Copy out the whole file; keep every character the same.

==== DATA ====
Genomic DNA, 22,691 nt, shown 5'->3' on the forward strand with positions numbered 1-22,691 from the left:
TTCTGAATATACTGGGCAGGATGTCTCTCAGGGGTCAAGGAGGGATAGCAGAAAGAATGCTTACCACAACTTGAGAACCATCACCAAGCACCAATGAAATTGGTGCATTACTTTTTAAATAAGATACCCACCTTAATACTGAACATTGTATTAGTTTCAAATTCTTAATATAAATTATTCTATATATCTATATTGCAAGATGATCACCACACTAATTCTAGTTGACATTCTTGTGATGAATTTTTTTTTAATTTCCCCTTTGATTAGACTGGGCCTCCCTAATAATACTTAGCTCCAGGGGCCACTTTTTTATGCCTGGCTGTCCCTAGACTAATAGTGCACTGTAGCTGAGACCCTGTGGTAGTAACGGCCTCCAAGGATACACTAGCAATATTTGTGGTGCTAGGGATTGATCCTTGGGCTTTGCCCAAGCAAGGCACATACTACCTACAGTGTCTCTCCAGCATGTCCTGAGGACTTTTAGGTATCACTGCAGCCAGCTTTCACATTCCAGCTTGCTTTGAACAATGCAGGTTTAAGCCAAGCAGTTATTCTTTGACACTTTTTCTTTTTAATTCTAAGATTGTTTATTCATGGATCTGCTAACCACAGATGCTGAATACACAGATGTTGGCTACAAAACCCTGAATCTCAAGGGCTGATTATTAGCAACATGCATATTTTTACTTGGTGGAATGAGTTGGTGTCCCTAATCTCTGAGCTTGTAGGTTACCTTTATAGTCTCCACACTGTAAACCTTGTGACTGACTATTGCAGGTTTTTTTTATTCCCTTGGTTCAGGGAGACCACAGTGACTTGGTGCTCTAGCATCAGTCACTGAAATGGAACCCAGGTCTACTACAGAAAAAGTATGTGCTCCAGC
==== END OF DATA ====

Genomic DNA, 22,691 nt, shown 5'->3' on the forward strand with positions numbered 1-22,691 from the left:
TTCTGAATATACTGGGCAGGATGTCTCTCAGGGGTCAAGGAGGGATAGCAGAAAGAATGCTTACCACAACTTGAGAACCATCACCAAGCACCAATGAAATTGGTGCATTACTTTTTAAATAAGATACCCACCTTAATACTGAACATTGTATTAGTTTCAAATTCTTAATATAAATTATTCTATATATCTATATTGCAAGATGATCACCACACTAATTCTAGTTGACATTCTTGTGATGAATTTTTTTTTAATTTCCCCTTTGATTAGACTGGGCCTCCCTAATAATACTTAGCTCCAGGGGCCACTTTTTTATGCCTGGCTGTCCCTAGACTAATAGTGCACTGTAGCTGAGACCCTGTGGTAGTAACGGCCTCCAAGGATACACTAGCAATATTTGTGGTGCTAGGGATTGATCCTTGGGCTTTGCCCAAGCAAGGCACATACTACCTACAGTGTCTCTCCAGCATGTCCTGAGGACTTTTAGGTATCACTGCAGCCAGCTTTCACATTCCAGCTTGCTTTGAACAATGCAGGTTTAAGCCAAGCAGTTATTCTTTGACACTTTTTCTTTTTAATTCTAAGATTGTTTATTCATGGATCTGCTAACCACAGATGCTGAATACACAGATGTTGGCTACAAAACCCTGAATCTCAAGGGCTGATTATTAGCAACATGCATATTTTTACTTGGTGGAATGAGTTGGTGTCCCTAATCTCTGAGCTTGTAGGTTACCTTTATAGTCTCCACACTGTAAACCTTGTGACTGACTATTGCAGGTTTTTTTTATTCCCTTGGTTCAGGGAGACCACAGTGACTTGGTGCTCTAGCATCAGTCACTGAAATGGAACCCAGGTCTACTACAGAAAAAGTATGTGCTCCAGC